“People who do well in recovery don’t do it on their own,” he said. “We need recovery allies.”
If anyone would know, it would be Tannerhill. Now a peer and family support specialist for The Smoky Mountain Center, he was once on the other side of addiction, in and out of jail with little hope of overcoming.
“I would get released back into the community with no money, no supports, nowhere to go, and it was hard to make it,” he said. “By the grace of God I’ve been able to make it this time.”
He’s been in recovery for nine years, with support from the community a big part of that accomplishment.
The goal of the recovery rally is let others know that support exists for them, too — and not just in Haywood County. The rally’s long list of partners ranges from the Haywood County Sheriff’s Office to the Cherokee Indian Hospital Authority to the Jackson County Health Department. The bigger the crowd, the stronger the message that support exists for people dealing with addiction and, on the flip side, that people dealing with these issues aren’t necessarily bad people.
“There’s a lot of people that are in our community that are recovering from different forms of substance abuse, and a lot of people become addicted — especially on prescription drugs — when they don’t mean to be,” said Waynesville Police Chief Bill Hollingsed, a longtime advocate for drug abuse prevention and recovery. “They’ve started taking prescription drugs for legitimate reasons and become addicted to them.”
Often, Hollingsed said, he’s working on the front end of drug issues — preaching a message of prevention but carrying out his responsibility to lock up people who use drugs illegally. The recovery rally is a chance to show that law enforcement supports people who have already developed a problem.
“A major part of our job is to lock up people that are abusing the system, that are out there doctor shopping, and that is part of our job,” Hollingsed said. “But we think it’s also important to give people the help they need to stay away from the danger of drugs.”
Spend a few minutes speaking with Hollingsed and it’s clear that’s something he truly believes — enough so that in the awards portion of the event, he’ll be receiving the Recovery Ally of the Year award.
A job fair featuring employers who have committed to give people in recovery a chance will show that’s an attitude that extends beyond the police department, and a recovery walk around Lake Junaluska will be another demonstration of support. The goal is to get 1,000 people to show up.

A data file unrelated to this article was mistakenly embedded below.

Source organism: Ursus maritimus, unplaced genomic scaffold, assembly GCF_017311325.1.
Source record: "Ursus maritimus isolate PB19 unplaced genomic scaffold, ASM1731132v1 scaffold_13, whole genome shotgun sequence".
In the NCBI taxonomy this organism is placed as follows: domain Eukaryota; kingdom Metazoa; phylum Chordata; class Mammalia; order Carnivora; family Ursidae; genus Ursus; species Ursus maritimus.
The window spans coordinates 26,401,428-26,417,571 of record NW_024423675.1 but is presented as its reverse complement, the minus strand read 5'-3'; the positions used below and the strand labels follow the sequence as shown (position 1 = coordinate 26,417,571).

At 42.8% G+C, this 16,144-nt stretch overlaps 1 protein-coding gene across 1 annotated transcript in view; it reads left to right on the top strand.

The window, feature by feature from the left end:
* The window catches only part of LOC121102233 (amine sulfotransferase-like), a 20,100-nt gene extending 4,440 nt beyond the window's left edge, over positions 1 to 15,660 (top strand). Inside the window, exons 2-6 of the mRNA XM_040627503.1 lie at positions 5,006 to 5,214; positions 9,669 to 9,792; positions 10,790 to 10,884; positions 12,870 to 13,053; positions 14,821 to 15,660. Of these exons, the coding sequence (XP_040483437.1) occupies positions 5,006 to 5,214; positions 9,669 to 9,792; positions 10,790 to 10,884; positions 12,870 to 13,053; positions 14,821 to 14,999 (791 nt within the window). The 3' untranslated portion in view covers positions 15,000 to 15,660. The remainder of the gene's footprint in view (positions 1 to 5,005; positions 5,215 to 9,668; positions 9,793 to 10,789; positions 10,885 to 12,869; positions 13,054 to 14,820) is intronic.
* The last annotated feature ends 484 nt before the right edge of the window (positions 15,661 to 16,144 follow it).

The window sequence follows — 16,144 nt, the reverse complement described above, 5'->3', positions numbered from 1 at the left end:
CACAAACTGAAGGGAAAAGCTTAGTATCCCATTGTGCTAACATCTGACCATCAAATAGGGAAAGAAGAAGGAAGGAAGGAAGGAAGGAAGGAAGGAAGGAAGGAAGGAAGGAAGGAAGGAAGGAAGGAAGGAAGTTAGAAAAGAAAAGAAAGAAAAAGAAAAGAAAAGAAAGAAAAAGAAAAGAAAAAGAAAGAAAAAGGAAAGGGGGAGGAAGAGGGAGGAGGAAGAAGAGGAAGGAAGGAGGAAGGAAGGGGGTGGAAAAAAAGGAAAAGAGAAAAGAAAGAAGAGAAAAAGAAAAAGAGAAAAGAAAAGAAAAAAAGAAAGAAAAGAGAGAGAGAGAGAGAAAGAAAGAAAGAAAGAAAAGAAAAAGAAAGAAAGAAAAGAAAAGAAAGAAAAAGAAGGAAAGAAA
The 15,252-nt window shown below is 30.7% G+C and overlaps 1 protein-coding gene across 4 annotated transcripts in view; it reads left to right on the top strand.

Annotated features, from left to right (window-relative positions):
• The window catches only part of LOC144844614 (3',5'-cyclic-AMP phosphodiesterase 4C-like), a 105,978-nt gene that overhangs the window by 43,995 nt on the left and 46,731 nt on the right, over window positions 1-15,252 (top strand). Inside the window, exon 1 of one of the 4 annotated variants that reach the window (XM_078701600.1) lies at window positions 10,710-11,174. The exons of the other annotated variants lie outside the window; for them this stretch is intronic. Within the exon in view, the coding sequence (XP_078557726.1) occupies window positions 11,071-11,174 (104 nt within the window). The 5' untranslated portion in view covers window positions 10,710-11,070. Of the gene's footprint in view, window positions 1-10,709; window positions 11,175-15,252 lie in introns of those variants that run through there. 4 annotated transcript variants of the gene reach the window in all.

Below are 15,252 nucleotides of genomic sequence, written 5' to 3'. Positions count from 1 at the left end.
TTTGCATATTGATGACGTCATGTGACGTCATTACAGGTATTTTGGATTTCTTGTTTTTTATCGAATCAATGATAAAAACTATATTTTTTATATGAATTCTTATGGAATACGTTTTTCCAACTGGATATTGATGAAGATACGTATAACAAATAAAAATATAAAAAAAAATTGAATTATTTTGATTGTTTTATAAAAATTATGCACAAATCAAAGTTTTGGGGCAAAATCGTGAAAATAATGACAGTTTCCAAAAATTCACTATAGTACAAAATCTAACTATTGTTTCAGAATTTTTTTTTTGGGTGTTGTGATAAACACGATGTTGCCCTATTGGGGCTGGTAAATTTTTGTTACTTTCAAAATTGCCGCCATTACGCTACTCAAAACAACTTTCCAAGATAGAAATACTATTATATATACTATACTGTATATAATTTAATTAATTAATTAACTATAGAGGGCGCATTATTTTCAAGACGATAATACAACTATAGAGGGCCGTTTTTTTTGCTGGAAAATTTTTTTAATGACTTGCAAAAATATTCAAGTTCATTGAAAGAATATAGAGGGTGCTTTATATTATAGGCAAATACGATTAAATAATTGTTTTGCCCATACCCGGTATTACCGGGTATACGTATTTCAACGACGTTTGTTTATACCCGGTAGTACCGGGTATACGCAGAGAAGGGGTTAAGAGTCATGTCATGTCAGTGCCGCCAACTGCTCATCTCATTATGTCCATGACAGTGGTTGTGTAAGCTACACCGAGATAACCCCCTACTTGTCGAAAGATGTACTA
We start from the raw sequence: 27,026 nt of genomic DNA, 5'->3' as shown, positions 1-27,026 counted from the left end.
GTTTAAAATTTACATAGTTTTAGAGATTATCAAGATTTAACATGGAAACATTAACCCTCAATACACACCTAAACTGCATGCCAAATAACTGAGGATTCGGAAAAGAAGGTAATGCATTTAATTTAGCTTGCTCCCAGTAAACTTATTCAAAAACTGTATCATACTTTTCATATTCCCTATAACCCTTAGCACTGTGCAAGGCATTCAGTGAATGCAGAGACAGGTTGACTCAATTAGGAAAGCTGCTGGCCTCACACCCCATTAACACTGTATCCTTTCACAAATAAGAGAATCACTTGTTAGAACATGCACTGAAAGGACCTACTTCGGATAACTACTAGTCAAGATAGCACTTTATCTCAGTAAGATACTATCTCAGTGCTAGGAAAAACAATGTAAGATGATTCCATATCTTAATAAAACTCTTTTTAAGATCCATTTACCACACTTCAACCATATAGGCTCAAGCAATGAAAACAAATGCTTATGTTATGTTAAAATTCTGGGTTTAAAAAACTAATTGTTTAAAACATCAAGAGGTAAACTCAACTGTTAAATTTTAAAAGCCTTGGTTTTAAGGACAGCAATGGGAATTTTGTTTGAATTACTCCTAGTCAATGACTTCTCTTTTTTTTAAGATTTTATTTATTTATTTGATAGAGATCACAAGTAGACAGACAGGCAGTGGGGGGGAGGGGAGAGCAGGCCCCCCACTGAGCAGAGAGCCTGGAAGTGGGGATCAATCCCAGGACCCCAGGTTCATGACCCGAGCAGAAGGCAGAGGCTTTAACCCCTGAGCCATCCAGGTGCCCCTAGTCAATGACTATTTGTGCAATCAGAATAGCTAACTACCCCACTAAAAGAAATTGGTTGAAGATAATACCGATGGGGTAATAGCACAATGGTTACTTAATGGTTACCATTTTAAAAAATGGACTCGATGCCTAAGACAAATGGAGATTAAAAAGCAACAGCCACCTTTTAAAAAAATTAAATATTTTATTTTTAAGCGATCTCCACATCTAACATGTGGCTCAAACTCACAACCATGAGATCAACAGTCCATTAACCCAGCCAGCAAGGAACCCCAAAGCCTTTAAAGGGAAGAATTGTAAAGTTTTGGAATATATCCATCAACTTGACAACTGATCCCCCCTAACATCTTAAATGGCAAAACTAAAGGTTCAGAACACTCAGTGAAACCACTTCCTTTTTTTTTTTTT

The reel of success stories will be another important feature, said Tannerhill. People in recovery will share five-minute versions of their stories, with the goal of extending hope to anyone listening.
But there will also be a lighthearted side to the event.
“It’s family-friendly,” Tannerhill said. “We have a lot of children’s activities. We have multiple bouncy houses. We have balloon artists, we have face painting. That helps us to combat the stigma.”
Which is: people recovering from addiction are dangerous, scary, not to be trusted.
The truth, Tannerhill said, is that 23 million Americans are in successful recovery from drug abuse, and 50 million are in successful recovery from mental health issues.
So recovery is possible, and it needs to be.
“I’m a big prevention advocate myself, but every time I go give a speech to a group of students at a school and talk about prevention, I also carry the recovery message,” Tannerhill said, “because statistics tell us there’s somebody in that room who has already crossed the line.”
Want to go?
• What: The Western Regional Recovery Rally will promote and support recovery from alcohol, drugs, mental health and other life challenges in a fun, family-friendly atmosphere. The day will include a recovery walk around Lake Junaluska, recovery champion and ally of the year awards, guest speakers, free food, children’s activities, resource information, a job fair and free giveaways.
• When: 10 a.m. to 2 p.m. Saturday, Sept. 19
• Where: Lake Junaluska open air gym
• Cost: Free.